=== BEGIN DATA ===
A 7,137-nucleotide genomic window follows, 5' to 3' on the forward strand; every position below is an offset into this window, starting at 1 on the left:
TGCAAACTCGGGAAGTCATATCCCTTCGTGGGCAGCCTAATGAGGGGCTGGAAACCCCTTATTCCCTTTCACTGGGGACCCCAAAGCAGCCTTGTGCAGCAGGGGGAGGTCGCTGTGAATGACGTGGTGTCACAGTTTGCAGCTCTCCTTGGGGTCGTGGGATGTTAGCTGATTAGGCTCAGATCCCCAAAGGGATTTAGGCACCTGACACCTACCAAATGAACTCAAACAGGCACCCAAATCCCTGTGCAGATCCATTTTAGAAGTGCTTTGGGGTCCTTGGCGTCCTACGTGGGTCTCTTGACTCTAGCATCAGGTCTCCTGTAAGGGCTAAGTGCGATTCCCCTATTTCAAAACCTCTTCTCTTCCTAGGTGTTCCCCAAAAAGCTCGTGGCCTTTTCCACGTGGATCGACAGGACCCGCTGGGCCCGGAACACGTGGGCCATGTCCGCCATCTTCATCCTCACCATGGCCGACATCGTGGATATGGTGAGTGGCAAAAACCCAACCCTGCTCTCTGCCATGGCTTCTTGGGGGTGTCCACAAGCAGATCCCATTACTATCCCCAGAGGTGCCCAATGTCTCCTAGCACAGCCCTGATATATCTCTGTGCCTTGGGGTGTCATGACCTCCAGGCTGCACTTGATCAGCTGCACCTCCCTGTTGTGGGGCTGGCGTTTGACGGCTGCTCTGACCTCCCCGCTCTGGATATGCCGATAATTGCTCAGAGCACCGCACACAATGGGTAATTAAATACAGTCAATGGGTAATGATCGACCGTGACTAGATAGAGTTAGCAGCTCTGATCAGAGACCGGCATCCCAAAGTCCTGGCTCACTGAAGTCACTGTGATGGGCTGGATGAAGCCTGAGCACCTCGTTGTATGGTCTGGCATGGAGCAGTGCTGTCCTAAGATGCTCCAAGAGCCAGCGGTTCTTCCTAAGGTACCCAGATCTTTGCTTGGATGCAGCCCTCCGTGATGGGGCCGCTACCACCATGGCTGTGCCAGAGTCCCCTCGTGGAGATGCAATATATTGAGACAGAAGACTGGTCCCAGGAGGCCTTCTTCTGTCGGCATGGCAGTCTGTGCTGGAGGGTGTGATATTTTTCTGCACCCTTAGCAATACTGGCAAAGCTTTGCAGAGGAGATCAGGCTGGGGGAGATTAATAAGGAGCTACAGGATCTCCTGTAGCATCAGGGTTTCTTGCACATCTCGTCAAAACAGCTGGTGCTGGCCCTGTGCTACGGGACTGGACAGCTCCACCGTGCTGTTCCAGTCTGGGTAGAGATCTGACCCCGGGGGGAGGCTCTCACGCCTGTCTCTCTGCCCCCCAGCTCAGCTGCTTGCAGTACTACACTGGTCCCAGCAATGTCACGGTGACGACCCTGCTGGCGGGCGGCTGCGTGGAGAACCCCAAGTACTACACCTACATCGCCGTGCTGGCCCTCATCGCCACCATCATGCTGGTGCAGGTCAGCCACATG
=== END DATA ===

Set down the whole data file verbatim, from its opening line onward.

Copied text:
A 7,137-nucleotide genomic window follows, 5' to 3' on the forward strand; every position below is an offset into this window, starting at 1 on the left:
TGCAAACTCGGGAAGTCATATCCCTTCGTGGGCAGCCTAATGAGGGGCTGGAAACCCCTTATTCCCTTTCACTGGGGACCCCAAAGCAGCCTTGTGCAGCAGGGGGAGGTCGCTGTGAATGACGTGGTGTCACAGTTTGCAGCTCTCCTTGGGGTCGTGGGATGTTAGCTGATTAGGCTCAGATCCCCAAAGGGATTTAGGCACCTGACACCTACCAAATGAACTCAAACAGGCACCCAAATCCCTGTGCAGATCCATTTTAGAAGTGCTTTGGGGTCCTTGGCGTCCTACGTGGGTCTCTTGACTCTAGCATCAGGTCTCCTGTAAGGGCTAAGTGCGATTCCCCTATTTCAAAACCTCTTCTCTTCCTAGGTGTTCCCCAAAAAGCTCGTGGCCTTTTCCACGTGGATCGACAGGACCCGCTGGGCCCGGAACACGTGGGCCATGTCCGCCATCTTCATCCTCACCATGGCCGACATCGTGGATATGGTGAGTGGCAAAAACCCAACCCTGCTCTCTGCCATGGCTTCTTGGGGGTGTCCACAAGCAGATCCCATTACTATCCCCAGAGGTGCCCAATGTCTCCTAGCACAGCCCTGATATATCTCTGTGCCTTGGGGTGTCATGACCTCCAGGCTGCACTTGATCAGCTGCACCTCCCTGTTGTGGGGCTGGCGTTTGACGGCTGCTCTGACCTCCCCGCTCTGGATATGCCGATAATTGCTCAGAGCACCGCACACAATGGGTAATTAAATACAGTCAATGGGTAATGATCGACCGTGACTAGATAGAGTTAGCAGCTCTGATCAGAGACCGGCATCCCAAAGTCCTGGCTCACTGAAGTCACTGTGATGGGCTGGATGAAGCCTGAGCACCTCGTTGTATGGTCTGGCATGGAGCAGTGCTGTCCTAAGATGCTCCAAGAGCCAGCGGTTCTTCCTAAGGTACCCAGATCTTTGCTTGGATGCAGCCCTCCGTGATGGGGCCGCTACCACCATGGCTGTGCCAGAGTCCCCTCGTGGAGATGCAATATATTGAGACAGAAGACTGGTCCCAGGAGGCCTTCTTCTGTCGGCATGGCAGTCTGTGCTGGAGGGTGTGATATTTTTCTGCACCCTTAGCAATACTGGCAAAGCTTTGCAGAGGAGATCAGGCTGGGGGAGATTAATAAGGAGCTACAGGATCTCCTGTAGCATCAGGGTTTCTTGCACATCTCGTCAAAACAGCTGGTGCTGGCCCTGTGCTACGGGACTGGACAGCTCCACCGTGCTGTTCCAGTCTGGGTAGAGATCTGACCCCGGGGGGAGGCTCTCACGCCTGTCTCTCTGCCCCCCAGCTCAGCTGCTTGCAGTACTACACTGGTCCCAGCAATGTCACGGTGACGACCCTGCTGGCGGGCGGCTGCGTGGAGAACCCCAAGTACTACACCTACATCGCCGTGCTGGCCCTCATCGCCACCATCATGCTGGTGCAGGTCAGCCACATG